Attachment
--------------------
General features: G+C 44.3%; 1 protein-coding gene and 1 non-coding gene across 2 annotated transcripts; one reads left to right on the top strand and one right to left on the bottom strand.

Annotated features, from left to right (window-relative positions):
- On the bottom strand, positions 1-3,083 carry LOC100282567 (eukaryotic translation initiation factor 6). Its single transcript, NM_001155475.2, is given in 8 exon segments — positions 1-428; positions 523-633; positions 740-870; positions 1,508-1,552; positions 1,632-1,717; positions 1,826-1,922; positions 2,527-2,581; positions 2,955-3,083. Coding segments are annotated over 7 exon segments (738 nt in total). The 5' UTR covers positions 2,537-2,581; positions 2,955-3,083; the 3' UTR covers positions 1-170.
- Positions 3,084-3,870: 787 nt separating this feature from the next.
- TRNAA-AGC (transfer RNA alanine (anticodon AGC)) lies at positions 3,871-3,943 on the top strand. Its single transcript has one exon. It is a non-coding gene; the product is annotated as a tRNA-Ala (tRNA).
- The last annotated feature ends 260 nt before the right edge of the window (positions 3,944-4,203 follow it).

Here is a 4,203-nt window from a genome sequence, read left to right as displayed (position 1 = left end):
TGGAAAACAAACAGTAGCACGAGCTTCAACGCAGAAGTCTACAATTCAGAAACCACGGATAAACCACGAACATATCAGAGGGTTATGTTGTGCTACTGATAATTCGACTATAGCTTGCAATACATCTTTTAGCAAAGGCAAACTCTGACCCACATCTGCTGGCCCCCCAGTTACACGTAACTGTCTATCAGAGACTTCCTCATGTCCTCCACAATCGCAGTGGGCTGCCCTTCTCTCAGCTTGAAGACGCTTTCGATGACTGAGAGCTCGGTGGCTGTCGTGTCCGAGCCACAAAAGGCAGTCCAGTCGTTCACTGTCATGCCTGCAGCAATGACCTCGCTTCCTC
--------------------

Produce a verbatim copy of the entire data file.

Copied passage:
General features: G+C 44.3%; 1 protein-coding gene and 1 non-coding gene across 2 annotated transcripts; one reads left to right on the top strand and one right to left on the bottom strand.

Annotated features, from left to right (window-relative positions):
- On the bottom strand, positions 1-3,083 carry LOC100282567 (eukaryotic translation initiation factor 6). Its single transcript, NM_001155475.2, is given in 8 exon segments — positions 1-428; positions 523-633; positions 740-870; positions 1,508-1,552; positions 1,632-1,717; positions 1,826-1,922; positions 2,527-2,581; positions 2,955-3,083. Coding segments are annotated over 7 exon segments (738 nt in total). The 5' UTR covers positions 2,537-2,581; positions 2,955-3,083; the 3' UTR covers positions 1-170.
- Positions 3,084-3,870: 787 nt separating this feature from the next.
- TRNAA-AGC (transfer RNA alanine (anticodon AGC)) lies at positions 3,871-3,943 on the top strand. Its single transcript has one exon. It is a non-coding gene; the product is annotated as a tRNA-Ala (tRNA).
- The last annotated feature ends 260 nt before the right edge of the window (positions 3,944-4,203 follow it).

Here is a 4,203-nt window from a genome sequence, read left to right as displayed (position 1 = left end):
TGGAAAACAAACAGTAGCACGAGCTTCAACGCAGAAGTCTACAATTCAGAAACCACGGATAAACCACGAACATATCAGAGGGTTATGTTGTGCTACTGATAATTCGACTATAGCTTGCAATACATCTTTTAGCAAAGGCAAACTCTGACCCACATCTGCTGGCCCCCCAGTTACACGTAACTGTCTATCAGAGACTTCCTCATGTCCTCCACAATCGCAGTGGGCTGCCCTTCTCTCAGCTTGAAGACGCTTTCGATGACTGAGAGCTCGGTGGCTGTCGTGTCCGAGCCACAAAAGGCAGTCCAGTCGTTCACTGTCATGCCTGCAGCAATGACCTCGCTTCCTC